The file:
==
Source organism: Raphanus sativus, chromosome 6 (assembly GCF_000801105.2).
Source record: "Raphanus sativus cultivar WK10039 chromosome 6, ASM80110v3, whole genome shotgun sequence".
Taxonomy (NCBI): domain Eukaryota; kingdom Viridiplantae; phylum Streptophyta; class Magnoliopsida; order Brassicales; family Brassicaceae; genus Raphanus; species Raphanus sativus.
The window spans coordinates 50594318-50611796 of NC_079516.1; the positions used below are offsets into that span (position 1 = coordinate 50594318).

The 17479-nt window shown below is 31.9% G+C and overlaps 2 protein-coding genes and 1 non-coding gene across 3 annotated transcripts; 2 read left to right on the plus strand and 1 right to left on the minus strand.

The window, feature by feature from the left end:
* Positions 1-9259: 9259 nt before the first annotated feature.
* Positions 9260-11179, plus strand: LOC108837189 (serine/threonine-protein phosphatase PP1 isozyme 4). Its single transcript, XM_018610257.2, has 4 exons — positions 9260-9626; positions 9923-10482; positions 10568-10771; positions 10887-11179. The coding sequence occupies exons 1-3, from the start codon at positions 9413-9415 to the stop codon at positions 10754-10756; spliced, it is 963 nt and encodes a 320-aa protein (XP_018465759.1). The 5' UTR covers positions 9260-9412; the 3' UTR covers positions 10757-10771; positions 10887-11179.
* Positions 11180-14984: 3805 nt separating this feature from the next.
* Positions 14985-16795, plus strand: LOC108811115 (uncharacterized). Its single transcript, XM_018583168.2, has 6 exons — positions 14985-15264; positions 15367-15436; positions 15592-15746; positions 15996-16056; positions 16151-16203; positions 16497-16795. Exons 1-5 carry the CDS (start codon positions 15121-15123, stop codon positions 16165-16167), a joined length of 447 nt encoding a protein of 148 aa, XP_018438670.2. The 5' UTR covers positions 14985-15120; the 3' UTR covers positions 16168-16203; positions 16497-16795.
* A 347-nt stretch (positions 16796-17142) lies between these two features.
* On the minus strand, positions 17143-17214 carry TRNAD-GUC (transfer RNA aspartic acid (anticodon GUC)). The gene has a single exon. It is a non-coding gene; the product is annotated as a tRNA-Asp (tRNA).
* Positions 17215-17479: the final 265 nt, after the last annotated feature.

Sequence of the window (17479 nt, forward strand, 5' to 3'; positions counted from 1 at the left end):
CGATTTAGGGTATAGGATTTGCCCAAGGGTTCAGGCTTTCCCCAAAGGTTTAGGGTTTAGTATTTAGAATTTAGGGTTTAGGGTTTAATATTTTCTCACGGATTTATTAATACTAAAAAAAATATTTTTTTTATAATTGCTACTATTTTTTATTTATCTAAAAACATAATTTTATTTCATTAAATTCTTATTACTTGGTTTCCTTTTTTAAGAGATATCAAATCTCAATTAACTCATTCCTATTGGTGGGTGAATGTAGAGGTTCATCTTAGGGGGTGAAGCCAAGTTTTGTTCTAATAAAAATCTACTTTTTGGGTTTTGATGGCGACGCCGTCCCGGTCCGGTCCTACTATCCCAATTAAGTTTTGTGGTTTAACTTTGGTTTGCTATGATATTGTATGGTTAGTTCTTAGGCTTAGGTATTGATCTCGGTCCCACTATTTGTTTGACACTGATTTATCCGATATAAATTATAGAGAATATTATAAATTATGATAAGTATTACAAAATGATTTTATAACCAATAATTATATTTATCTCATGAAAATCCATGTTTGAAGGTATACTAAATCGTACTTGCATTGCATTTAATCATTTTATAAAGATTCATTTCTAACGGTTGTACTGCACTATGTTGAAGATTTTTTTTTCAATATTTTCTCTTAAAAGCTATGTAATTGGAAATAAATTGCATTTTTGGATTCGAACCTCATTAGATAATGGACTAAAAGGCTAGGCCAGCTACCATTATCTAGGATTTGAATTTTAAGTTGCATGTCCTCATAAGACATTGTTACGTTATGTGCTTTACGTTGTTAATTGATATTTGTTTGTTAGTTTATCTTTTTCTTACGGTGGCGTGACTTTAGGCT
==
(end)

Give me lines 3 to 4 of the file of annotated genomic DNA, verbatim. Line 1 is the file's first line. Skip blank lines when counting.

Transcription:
Taxonomy (NCBI): domain Eukaryota; kingdom Viridiplantae; phylum Streptophyta; class Magnoliopsida; order Brassicales; family Brassicaceae; genus Raphanus; species Raphanus sativus.
The window spans coordinates 50594318-50611796 of NC_079516.1; the positions used below are offsets into that span (position 1 = coordinate 50594318).